According to recent news, a high-end Tesla Model S Plaid has caught fire on Tuesday night in Haverford, Pennsylvania. According to the local fire department the driver was briefly trapped inside the car. the lawyer of the vehicle owner said that the vehicle “spontaneously combusted.”
It’s reported that the firefighter from both the Gladwyne and Lower Merion Fire Departments arrived on the scene shortly before 9 PM ET on Tuesday. All those firefighters are trained on how to respond to battery fires involving Tesla vehicles said that they, “laid a 5 inch supply line into the scene so that we could keep a continual water stream on the fire to extinguish the fire and cool the batteries down to ensure complete extinguishment.”
Mark Geragos, the attorney representing the owner stated that “This is a harrowing and frightening situation and an obvious major problem. Our preliminary investigation is ongoing, but we call on Tesla to sideline these cars until a full investigation can occur.”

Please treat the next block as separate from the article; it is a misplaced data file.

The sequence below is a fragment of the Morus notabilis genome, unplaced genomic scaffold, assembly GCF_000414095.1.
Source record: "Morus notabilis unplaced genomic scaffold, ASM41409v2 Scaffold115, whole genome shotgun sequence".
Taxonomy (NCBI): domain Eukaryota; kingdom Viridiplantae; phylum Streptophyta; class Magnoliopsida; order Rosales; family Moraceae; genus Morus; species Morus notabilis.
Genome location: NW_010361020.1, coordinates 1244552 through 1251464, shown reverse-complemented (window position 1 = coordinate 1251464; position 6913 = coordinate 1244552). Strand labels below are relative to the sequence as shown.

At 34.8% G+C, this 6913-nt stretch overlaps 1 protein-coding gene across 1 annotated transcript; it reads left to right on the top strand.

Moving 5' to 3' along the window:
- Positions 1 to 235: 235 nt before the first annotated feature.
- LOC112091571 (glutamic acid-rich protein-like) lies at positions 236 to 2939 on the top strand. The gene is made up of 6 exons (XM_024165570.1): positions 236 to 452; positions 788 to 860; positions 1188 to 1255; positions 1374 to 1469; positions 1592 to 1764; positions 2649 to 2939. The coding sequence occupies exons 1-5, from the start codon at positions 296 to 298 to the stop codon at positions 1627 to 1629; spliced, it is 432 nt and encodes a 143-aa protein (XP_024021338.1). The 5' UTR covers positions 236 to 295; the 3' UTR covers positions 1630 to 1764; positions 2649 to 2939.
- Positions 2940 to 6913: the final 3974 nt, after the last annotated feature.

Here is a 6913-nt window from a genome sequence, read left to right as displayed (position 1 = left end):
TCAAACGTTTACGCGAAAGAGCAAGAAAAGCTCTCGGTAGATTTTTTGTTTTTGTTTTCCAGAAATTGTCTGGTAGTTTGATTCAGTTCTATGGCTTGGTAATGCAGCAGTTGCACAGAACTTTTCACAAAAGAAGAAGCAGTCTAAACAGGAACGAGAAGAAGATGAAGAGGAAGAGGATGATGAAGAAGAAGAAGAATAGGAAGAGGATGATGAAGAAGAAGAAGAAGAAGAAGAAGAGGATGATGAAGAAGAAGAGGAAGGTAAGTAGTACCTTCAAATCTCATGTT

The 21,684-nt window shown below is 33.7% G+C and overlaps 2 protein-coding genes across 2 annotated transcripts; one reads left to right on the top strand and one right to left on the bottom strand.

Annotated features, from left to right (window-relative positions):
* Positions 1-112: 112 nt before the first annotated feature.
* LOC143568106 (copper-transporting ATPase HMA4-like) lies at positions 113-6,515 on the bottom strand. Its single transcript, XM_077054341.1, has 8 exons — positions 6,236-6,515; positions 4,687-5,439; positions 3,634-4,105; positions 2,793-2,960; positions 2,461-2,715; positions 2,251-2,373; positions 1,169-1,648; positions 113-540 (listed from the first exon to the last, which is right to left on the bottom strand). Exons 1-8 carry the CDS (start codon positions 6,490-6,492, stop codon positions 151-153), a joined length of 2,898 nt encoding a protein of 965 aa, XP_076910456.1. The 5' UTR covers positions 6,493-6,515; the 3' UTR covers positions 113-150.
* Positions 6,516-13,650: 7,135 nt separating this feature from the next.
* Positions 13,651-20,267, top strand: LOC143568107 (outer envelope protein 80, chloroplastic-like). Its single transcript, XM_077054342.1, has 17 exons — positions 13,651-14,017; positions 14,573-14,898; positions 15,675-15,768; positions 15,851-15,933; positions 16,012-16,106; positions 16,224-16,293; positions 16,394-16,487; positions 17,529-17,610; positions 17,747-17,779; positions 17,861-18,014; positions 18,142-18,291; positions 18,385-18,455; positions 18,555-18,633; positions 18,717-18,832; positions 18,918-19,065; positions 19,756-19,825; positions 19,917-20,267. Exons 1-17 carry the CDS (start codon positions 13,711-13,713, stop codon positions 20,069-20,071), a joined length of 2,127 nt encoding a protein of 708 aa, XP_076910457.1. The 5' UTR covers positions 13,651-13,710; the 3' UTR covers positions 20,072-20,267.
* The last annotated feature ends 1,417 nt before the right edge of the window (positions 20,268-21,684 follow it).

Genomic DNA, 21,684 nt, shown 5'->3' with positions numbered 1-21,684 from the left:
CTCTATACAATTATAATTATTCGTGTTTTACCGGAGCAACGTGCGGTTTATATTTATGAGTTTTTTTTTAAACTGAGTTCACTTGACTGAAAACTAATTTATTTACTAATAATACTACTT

However, for now, there is no evidence that electric vehicles catch fire at a rate that’s different from internal combustion cars. But this matter is increasing in discussion as the EVs on the road are rapidly increasing. The safety department has also started training the first responders to handle EV battery fires since they can’t be extinguished via some traditional methods.
With the recent incidents of Tesla’s vehicle catching fires, the negative attention achieved attracted by the company has made Elon Musk publicly push back on the coverage of those incidents. On the other hand companies, like Chevrolet, Hyundai, Audi, and NIO, have started recalling EVs which have the possibility of fires.
The incidents involving Tesla and other EV’s catching fire tend to draw more media attention than other vehicles because the companies push the limits on technology. Hopefully, the company’s come up with more sophisticated technology to prevent the possibility of future fires.